The federal government has announced that it will be bailing out Fannie Mae and Freddie Mac, two government-sponsored enterprises that “own or guarantee almost half of the country’s $12 trillion in outstanding home mortgage debt,” making it potentially the “largest financial bailout” in U.S. history. As part of the deal, both the CEOs of Fannie and Freddie were fired.
The Bush administration has named a close ally of Sen. John McCain (R-AZ) to take over Fannie Mae. Herbert Allison has worked at Merrill Lynch and TIAA-CREF. However, he also served as McCain’s 2000 national finance chairman.
On Feb. 27, 2000, the Austin-American Statesman noted the close relationship between McCain and Allison, saying that they “regularly” talked:
McCain is a one-man polling operation, each day soliciting the opinions of dozens of people who don’t even know they’re advising him. … McCain soaks up anecdotal advice and ideas from all walks of life. He talks regularly with publisher and analyst William Kristol; journalists Charles Krauthammer and R.W. Apple; high-tech executive Andy Grove; money man Herbert Allison; telecom executive Sol Trujillo; foreign policy luminaries such as Henry Kissinger, Jeane Kirkpatrick and Brent Scowcroft; and even people such as actor Warren Beatty (who suggested that McCain’s campaign accept no money at all).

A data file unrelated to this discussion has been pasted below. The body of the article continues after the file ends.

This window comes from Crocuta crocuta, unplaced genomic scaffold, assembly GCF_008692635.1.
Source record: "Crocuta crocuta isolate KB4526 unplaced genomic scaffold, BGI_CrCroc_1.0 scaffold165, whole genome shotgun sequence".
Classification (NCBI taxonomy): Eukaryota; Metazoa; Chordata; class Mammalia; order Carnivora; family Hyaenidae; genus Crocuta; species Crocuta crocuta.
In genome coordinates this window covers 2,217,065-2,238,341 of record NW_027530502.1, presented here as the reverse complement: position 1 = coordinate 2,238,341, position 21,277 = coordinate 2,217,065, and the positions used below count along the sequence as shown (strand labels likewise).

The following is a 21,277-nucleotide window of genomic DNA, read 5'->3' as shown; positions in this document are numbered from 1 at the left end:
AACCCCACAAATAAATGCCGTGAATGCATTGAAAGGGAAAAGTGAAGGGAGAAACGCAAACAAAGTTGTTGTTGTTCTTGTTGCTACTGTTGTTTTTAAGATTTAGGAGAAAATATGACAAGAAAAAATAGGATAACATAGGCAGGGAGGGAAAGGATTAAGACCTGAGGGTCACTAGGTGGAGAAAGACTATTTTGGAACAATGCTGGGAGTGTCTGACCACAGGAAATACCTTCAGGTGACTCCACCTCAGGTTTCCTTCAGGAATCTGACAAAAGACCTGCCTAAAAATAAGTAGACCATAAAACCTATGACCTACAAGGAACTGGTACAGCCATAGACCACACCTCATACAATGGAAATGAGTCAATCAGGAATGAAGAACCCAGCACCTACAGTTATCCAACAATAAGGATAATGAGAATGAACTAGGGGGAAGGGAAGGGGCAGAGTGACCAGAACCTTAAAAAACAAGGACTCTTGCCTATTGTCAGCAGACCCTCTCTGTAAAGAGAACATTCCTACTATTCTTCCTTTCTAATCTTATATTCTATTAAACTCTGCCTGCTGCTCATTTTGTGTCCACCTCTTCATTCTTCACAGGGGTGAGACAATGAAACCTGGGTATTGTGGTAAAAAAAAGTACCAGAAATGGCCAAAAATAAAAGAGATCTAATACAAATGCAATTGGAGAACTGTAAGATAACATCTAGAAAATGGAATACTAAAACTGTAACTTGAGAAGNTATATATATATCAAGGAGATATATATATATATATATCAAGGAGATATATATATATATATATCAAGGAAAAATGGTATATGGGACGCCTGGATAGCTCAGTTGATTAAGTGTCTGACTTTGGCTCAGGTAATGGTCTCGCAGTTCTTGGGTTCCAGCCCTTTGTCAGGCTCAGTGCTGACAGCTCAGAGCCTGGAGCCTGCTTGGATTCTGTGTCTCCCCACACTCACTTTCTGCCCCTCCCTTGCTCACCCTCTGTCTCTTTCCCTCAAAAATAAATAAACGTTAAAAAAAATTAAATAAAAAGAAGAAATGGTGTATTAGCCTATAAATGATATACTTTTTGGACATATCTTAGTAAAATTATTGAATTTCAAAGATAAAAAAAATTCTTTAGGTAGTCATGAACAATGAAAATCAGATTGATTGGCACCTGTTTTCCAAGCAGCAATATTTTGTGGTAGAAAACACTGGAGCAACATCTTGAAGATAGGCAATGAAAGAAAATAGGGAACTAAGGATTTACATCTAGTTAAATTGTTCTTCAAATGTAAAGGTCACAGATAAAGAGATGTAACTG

On Jan. 24, 2000, Fortune reported that if McCain won the election, the “best bet” to become his Treasury Secretary was Allison. In 1999, Allison told Crain’s New York Business [12/20/99] that he had been “tremendously impressed by McCain,” who “has courage and high integrity, and he believes in campaign finance reform.”